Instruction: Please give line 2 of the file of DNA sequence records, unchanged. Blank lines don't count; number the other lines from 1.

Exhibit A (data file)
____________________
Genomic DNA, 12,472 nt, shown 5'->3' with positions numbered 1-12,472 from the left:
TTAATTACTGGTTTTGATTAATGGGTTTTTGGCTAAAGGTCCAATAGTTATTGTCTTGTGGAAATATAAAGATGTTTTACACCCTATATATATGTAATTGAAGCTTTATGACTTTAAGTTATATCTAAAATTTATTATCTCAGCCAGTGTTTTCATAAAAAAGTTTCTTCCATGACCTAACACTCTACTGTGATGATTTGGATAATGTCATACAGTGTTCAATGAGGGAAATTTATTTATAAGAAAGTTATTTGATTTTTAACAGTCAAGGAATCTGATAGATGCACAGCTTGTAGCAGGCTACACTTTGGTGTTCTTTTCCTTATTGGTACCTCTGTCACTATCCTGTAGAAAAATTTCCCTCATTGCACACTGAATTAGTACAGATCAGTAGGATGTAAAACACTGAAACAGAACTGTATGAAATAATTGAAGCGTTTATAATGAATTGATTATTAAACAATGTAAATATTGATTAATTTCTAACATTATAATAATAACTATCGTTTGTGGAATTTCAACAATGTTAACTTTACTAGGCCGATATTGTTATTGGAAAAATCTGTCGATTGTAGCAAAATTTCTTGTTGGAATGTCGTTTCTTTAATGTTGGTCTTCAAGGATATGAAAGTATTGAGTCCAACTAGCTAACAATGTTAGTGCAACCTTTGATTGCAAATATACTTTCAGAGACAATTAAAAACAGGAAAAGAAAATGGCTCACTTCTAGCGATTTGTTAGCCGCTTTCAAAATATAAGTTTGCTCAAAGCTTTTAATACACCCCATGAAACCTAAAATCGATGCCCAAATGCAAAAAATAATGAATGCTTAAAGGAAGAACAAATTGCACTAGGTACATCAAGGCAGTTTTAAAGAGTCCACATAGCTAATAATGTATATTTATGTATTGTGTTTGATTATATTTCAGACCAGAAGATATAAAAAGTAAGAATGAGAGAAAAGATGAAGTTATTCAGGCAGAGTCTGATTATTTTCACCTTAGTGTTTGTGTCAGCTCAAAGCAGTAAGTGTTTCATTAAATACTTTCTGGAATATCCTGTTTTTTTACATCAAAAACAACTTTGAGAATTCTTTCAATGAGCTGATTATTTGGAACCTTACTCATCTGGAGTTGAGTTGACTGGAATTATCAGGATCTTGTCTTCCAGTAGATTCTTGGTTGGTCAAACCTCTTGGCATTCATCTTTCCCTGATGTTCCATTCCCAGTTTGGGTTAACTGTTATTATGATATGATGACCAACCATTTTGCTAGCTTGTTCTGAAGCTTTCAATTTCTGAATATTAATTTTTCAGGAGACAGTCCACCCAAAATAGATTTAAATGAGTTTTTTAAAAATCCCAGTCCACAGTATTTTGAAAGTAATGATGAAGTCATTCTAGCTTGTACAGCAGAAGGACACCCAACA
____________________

TTAATTACTGGTTTTGATTAATGGGTTTTTGGCTAAAGGTCCAATAGTTATTGTCTTGTGGAAATATAAAGATGTTTTACACCCTATATATATGTAATTGAAGCTTTATGACTTTAAGTTATATCTAAAATTTATTATCTCAGCCAGTGTTTTCATAAAAAAGTTTCTTCCATGACCTAACACTCTACTGTGATGATTTGGATAATGTCATACAGTGTTCAATGAGGGAAATTTATTTATAAGAAAGTTATTTGATTTTTAACAGTCAAGGAATCTGATAGATGCACAGCTTGTAGCAGGCTACACTTTGGTGTTCTTTTCCTTATTGGTACCTCTGTCACTATCCTGTAGAAAAATTTCCCTCATTGCACACTGAATTAGTACAGATCAGTAGGATGTAAAACACTGAAACAGAACTGTATGAAATAATTGAAGCGTTTATAATGAATTGATTATTAAACAATGTAAATATTGATTAATTTCTAACATTATAATAATAACTATCGTTTGTGGAATTTCAACAATGTTAACTTTACTAGGCCGATATTGTTATTGGAAAAATCTGTCGATTGTAGCAAAATTTCTTGTTGGAATGTCGTTTCTTTAATGTTGGTCTTCAAGGATATGAAAGTATTGAGTCCAACTAGCTAACAATGTTAGTGCAACCTTTGATTGCAAATATACTTTCAGAGACAATTAAAAACAGGAAAAGAAAATGGCTCACTTCTAGCGATTTGTTAGCCGCTTTCAAAATATAAGTTTGCTCAAAGCTTTTAATACACCCCATGAAACCTAAAATCGATGCCCAAATGCAAAAAATAATGAATGCTTAAAGGAAGAACAAATTGCACTAGGTACATCAAGGCAGTTTTAAAGAGTCCACATAGCTAATAATGTATATTTATGTATTGTGTTTGATTATATTTCAGACCAGAAGATATAAAAAGTAAGAATGAGAGAAAAGATGAAGTTATTCAGGCAGAGTCTGATTATTTTCACCTTAGTGTTTGTGTCAGCTCAAAGCAGTAAGTGTTTCATTAAATACTTTCTGGAATATCCTGTTTTTTTACATCAAAAACAACTTTGAGAATTCTTTCAATGAGCTGATTATTTGGAACCTTACTCATCTGGAGTTGAGTTGACTGGAATTATCAGGATCTTGTCTTCCAGTAGATTCTTGGTTGGTCAAACCTCTTGGCATTCATCTTTCCCTGATGTTCCATTCCCAGTTTGGGTTAACTGTTATTATGATATGATGACCAACCATTTTGCTAGCTTGTTCTGAAGCTTTCAATTTCTGAATATTAATTTTTCAGGAGACAGTCCACCCAAAATAGATTTAAATGAGTTTTTTAAAAATCCCAGTCCACAGTATTTTGAAAGTAATGATGAAGTCATTCTAGCTTGTACAGCAGAAGGACACCCAACA